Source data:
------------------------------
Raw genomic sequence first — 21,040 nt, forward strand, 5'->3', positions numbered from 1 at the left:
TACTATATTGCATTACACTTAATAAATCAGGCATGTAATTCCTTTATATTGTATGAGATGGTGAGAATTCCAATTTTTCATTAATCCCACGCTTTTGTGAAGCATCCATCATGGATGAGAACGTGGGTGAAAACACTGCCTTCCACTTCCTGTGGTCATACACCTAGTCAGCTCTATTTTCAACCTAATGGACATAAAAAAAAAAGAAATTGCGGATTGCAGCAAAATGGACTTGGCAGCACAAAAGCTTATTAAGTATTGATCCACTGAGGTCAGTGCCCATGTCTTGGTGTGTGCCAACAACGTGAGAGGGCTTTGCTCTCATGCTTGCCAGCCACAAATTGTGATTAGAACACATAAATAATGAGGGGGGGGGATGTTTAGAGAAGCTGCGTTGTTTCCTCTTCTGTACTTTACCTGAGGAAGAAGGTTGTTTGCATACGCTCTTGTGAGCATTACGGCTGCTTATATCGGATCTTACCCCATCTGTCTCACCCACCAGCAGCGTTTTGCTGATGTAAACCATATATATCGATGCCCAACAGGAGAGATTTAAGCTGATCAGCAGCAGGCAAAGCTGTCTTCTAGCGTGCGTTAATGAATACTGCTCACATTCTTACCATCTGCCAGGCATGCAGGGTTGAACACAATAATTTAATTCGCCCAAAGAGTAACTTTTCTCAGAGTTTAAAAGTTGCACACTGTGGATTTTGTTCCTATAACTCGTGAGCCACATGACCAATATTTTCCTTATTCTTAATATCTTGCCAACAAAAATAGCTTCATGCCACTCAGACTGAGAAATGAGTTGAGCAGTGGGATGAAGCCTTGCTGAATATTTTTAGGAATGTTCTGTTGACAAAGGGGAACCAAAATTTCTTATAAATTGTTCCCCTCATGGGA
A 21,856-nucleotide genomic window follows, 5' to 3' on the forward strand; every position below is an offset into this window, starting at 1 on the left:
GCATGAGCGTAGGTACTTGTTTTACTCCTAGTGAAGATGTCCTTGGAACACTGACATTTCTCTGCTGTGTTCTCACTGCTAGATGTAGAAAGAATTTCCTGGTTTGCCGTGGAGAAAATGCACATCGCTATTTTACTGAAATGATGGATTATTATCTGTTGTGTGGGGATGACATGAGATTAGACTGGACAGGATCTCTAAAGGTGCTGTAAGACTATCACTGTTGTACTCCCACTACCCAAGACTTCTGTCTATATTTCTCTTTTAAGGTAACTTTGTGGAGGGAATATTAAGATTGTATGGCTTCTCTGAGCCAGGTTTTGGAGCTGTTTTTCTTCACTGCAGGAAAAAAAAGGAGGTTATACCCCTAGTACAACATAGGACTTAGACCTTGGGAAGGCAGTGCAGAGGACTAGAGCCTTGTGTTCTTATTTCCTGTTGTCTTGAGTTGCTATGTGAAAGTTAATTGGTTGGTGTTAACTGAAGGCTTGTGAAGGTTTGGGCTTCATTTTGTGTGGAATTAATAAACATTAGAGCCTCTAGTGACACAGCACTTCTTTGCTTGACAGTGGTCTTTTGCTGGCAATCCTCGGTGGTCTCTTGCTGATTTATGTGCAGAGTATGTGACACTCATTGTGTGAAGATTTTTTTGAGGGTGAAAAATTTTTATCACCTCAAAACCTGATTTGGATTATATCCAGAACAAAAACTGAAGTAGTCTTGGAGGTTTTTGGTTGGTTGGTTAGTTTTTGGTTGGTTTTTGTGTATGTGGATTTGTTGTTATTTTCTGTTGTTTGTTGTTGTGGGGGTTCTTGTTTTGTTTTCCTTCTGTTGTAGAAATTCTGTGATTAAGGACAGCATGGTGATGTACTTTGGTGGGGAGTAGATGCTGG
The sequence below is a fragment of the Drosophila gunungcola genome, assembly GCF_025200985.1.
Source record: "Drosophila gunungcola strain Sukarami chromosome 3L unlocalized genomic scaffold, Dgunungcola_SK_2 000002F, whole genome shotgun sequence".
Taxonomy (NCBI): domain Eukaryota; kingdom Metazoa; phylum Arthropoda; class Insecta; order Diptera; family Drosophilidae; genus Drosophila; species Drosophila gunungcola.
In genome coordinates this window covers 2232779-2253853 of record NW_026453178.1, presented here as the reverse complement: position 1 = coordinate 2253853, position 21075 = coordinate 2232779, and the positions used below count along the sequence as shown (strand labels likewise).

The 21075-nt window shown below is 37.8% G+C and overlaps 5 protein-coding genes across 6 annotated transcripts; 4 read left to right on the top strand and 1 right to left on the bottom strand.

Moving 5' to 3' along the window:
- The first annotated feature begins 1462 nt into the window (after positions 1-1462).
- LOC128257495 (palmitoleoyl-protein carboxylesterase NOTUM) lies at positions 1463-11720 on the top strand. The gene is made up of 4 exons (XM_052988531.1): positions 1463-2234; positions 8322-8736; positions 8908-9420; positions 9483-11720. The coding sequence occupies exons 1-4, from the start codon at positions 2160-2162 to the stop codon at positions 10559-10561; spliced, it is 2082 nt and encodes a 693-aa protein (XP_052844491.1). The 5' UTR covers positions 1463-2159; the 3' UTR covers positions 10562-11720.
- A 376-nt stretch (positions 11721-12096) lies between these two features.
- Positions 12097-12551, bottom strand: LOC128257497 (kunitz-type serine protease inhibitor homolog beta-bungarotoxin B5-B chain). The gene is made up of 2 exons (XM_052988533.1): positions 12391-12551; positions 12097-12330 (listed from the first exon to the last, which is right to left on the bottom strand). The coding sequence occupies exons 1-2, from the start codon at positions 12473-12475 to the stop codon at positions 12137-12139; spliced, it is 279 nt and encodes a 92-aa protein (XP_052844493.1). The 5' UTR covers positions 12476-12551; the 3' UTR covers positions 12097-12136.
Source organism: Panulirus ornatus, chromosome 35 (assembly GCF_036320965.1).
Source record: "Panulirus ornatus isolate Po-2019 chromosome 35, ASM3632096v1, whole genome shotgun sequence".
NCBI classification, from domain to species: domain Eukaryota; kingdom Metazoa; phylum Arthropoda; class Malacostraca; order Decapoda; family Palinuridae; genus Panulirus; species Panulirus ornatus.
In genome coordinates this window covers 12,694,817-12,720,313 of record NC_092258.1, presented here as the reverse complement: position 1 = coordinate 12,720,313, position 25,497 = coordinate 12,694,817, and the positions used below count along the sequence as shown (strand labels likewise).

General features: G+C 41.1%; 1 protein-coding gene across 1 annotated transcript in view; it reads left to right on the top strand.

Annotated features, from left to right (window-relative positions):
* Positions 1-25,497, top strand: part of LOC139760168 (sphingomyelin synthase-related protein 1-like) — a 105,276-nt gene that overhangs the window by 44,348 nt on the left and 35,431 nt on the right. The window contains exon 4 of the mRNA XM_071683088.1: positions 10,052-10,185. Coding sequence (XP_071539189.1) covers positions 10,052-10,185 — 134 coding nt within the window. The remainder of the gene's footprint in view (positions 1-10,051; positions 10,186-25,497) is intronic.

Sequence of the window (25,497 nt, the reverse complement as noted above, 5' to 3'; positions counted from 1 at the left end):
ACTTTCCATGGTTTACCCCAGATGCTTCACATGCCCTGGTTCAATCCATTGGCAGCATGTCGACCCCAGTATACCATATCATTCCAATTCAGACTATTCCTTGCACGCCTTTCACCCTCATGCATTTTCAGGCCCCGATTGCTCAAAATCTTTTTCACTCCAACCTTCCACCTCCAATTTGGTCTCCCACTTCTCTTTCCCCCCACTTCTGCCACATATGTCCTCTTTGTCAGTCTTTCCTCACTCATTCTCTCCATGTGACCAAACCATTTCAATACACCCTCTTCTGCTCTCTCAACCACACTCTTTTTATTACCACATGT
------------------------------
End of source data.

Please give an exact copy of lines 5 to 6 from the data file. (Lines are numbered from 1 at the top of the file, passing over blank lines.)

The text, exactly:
The sequence below is a fragment of the Drosophila gunungcola genome, assembly GCF_025200985.1.
Source record: "Drosophila gunungcola strain Sukarami chromosome 3L unlocalized genomic scaffold, Dgunungcola_SK_2 000002F, whole genome shotgun sequence".